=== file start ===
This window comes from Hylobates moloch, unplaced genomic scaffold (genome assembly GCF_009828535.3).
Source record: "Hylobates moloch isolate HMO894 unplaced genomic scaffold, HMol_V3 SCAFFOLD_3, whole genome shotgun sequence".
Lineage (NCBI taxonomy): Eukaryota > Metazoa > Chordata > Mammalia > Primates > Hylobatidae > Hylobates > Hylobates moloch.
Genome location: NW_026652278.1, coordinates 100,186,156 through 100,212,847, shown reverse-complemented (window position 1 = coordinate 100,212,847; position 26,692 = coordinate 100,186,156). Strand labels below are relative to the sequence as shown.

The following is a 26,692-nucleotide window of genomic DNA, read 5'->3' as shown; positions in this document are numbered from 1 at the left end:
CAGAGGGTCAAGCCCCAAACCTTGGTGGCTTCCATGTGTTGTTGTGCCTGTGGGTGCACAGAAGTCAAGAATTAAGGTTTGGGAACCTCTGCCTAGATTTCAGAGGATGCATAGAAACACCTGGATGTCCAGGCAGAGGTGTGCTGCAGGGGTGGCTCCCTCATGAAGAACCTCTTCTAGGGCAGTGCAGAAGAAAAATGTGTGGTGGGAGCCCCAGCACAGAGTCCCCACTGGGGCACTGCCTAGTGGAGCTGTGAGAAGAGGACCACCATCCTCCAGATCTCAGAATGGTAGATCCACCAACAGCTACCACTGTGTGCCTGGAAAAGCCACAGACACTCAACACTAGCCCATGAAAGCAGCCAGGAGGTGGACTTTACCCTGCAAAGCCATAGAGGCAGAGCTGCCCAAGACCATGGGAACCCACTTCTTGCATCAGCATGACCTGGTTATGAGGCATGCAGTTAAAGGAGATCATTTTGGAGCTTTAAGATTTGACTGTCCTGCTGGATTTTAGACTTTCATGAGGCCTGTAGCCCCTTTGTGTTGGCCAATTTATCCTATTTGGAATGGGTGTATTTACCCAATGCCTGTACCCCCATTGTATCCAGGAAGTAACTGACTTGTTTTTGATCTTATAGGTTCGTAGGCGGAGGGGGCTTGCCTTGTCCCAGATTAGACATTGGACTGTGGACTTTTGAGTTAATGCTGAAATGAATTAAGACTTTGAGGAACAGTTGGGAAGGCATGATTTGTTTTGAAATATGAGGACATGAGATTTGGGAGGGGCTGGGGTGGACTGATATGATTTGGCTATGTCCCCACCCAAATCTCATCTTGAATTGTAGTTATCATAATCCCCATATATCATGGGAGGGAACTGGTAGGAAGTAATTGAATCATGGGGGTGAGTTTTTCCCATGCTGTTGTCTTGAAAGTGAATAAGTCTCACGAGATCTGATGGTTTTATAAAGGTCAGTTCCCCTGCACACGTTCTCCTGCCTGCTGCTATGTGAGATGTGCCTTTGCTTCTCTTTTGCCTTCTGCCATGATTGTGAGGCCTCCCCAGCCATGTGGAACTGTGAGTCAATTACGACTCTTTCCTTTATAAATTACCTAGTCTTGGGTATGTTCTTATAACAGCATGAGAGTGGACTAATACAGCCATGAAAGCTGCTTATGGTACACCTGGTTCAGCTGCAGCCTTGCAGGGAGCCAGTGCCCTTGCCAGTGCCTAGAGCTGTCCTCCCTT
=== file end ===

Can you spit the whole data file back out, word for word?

This window comes from Hylobates moloch, unplaced genomic scaffold (genome assembly GCF_009828535.3).
Source record: "Hylobates moloch isolate HMO894 unplaced genomic scaffold, HMol_V3 SCAFFOLD_3, whole genome shotgun sequence".
Lineage (NCBI taxonomy): Eukaryota > Metazoa > Chordata > Mammalia > Primates > Hylobatidae > Hylobates > Hylobates moloch.
Genome location: NW_026652278.1, coordinates 100,186,156 through 100,212,847, shown reverse-complemented (window position 1 = coordinate 100,212,847; position 26,692 = coordinate 100,186,156). Strand labels below are relative to the sequence as shown.

The following is a 26,692-nucleotide window of genomic DNA, read 5'->3' as shown; positions in this document are numbered from 1 at the left end:
CAGAGGGTCAAGCCCCAAACCTTGGTGGCTTCCATGTGTTGTTGTGCCTGTGGGTGCACAGAAGTCAAGAATTAAGGTTTGGGAACCTCTGCCTAGATTTCAGAGGATGCATAGAAACACCTGGATGTCCAGGCAGAGGTGTGCTGCAGGGGTGGCTCCCTCATGAAGAACCTCTTCTAGGGCAGTGCAGAAGAAAAATGTGTGGTGGGAGCCCCAGCACAGAGTCCCCACTGGGGCACTGCCTAGTGGAGCTGTGAGAAGAGGACCACCATCCTCCAGATCTCAGAATGGTAGATCCACCAACAGCTACCACTGTGTGCCTGGAAAAGCCACAGACACTCAACACTAGCCCATGAAAGCAGCCAGGAGGTGGACTTTACCCTGCAAAGCCATAGAGGCAGAGCTGCCCAAGACCATGGGAACCCACTTCTTGCATCAGCATGACCTGGTTATGAGGCATGCAGTTAAAGGAGATCATTTTGGAGCTTTAAGATTTGACTGTCCTGCTGGATTTTAGACTTTCATGAGGCCTGTAGCCCCTTTGTGTTGGCCAATTTATCCTATTTGGAATGGGTGTATTTACCCAATGCCTGTACCCCCATTGTATCCAGGAAGTAACTGACTTGTTTTTGATCTTATAGGTTCGTAGGCGGAGGGGGCTTGCCTTGTCCCAGATTAGACATTGGACTGTGGACTTTTGAGTTAATGCTGAAATGAATTAAGACTTTGAGGAACAGTTGGGAAGGCATGATTTGTTTTGAAATATGAGGACATGAGATTTGGGAGGGGCTGGGGTGGACTGATATGATTTGGCTATGTCCCCACCCAAATCTCATCTTGAATTGTAGTTATCATAATCCCCATATATCATGGGAGGGAACTGGTAGGAAGTAATTGAATCATGGGGGTGAGTTTTTCCCATGCTGTTGTCTTGAAAGTGAATAAGTCTCACGAGATCTGATGGTTTTATAAAGGTCAGTTCCCCTGCACACGTTCTCCTGCCTGCTGCTATGTGAGATGTGCCTTTGCTTCTCTTTTGCCTTCTGCCATGATTGTGAGGCCTCCCCAGCCATGTGGAACTGTGAGTCAATTACGACTCTTTCCTTTATAAATTACCTAGTCTTGGGTATGTTCTTATAACAGCATGAGAGTGGACTAATACAGCCATGAAAGCTGCTTATGGTACACCTGGTTCAGCTGCAGCCTTGCAGGGAGCCAGTGCCCTTGCCAGTGCCTAGAGCTGTCCTCCCTT